In the second-last match of continental football in Europe for the 2020/21 season, Villarreal and Manchester United prepared to square off for the Europa League trophy.
Ole Gunnar Solskjær was leading the Red Devils into his first-ever final as a manager, meaning that this was also his first chance to lift a trophy for the club, and it would also be United’s first major honour since 2017 when they won the same competition.
Villarreal were battling for their first-ever coveted piece of silverware barring the Tercera División and Intertoto Cup, as Unai Emery was eyeing his fourth Europa League success in five finals.
The Yellow Submarine had an additional incentive as this was a bonus shot for them to qualify for next season’s Champions League, as their seventh-placed finish in La Liga was only good for an inaugural Europa Conference League spot.
United had already secured a place in Europe’s premier club competition through their status as Premier League runners-up.
After a close and intense battle, the scoreline was locked at 1-1 winners thanks to Gerard Moreno’s first-half strike, with United equalising through Edinson Cavani a few minutes into the second period.
The game went to penalties, and after each of the 10 outfielders on either side remained faultless, Gerónimo Rulli slotted his effort home before making a save off David de Gea’s effort to win the competition for Villarreal after setting a European competition record of 21 spot-kicks converted in the shootout.
In this analysis, we will explore how the Spanish side’s altered style of play proved vital to their success.
Manchester United’s initial high press
The main pre-match debate among analysts was centred around United’s pressing, with the question being whether they would go all out and press Villarreal all the way up the pitch or be a bit more conservative and sit in a mid-block. Within a few minutes of the match, the Red Devils delivered a firm answer.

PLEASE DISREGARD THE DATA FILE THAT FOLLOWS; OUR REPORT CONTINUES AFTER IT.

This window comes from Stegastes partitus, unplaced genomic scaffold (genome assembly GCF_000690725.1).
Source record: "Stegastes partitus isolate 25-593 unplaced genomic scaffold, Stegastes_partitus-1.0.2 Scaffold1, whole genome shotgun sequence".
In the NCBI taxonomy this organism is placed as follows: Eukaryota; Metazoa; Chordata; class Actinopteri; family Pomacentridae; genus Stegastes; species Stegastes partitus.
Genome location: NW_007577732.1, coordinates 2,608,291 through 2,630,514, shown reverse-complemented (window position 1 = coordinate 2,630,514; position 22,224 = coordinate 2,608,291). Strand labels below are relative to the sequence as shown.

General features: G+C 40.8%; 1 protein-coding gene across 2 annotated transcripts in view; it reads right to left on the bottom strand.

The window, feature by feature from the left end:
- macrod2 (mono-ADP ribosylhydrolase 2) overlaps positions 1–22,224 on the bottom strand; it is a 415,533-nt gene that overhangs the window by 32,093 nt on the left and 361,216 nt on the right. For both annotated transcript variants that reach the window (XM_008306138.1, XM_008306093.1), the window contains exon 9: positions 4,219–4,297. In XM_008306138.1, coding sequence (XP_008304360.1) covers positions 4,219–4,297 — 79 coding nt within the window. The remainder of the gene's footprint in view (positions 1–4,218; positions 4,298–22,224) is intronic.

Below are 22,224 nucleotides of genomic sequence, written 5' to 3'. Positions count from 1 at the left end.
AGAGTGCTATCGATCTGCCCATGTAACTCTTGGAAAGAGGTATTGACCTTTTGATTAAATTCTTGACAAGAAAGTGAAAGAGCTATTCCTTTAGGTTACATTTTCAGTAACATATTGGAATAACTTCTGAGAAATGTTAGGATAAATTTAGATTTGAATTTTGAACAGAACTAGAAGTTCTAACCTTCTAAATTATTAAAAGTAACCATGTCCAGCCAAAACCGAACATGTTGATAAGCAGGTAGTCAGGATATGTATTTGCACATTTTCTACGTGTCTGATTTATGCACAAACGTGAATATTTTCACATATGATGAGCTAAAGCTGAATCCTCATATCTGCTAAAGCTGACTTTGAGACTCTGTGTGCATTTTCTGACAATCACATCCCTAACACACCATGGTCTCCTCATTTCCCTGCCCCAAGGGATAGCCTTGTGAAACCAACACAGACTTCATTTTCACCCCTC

They pressed Villarreal very high up the pitch, especially from static positions such as goal-kicks.
The Spanish side mainly tried to play out from the left (partly because they were forced into doing so as Juan Foyth spent a lot of time off the pitch receiving treatment for his head injury), so Aaron Wan-Bissaka pushed all the way up to meet Alfonso Pedraza and effectively create a line of four behind Cavani.
Naturally, this left Manu Trigueros (the Villarreal left midfielder) unmarked by a right-back, so Scott McTominay concerned himself with that responsibility.
This well-executed high press prevented Villarreal from keeping too much of the ball and passing around at the back, denying them an opportunity to play in the style that they usually like to.
However, it wasn’t like their game plan set them out to do so anyway, so let us understand that next:
Villarreal’s compact defence
Villarreal have typically played an attractive brand of possession-based football under Emery, but pragmatism overrode that here as they preferred to maintain a very compact defensive structure.
This was most likely done with the knowledge that United’s greatest strengths were in transition and that they struggled to break solid defences down. In fact, in their 11 defeats in all competitions this season, Solskjær’s side saw more of the ball on seven occasions.
The Yellow Submarine did not drop right to the halfway line from the get-go, though, as they did have some presence in the opposition half in a 4-1-3-2 structure, as Étienne Capoue sat back to mark Bruno Fernandes while Dani Parejo kept an eye on one of the United double pivot (mostly Pogba).
Their shape had a stronger presence on the right side to force Manchester United to progress through Wan-Bissaka and co. on the other flank, which is why Luke Shaw was the only man who was really pressed in possession, with Yeremi Pino doing that job.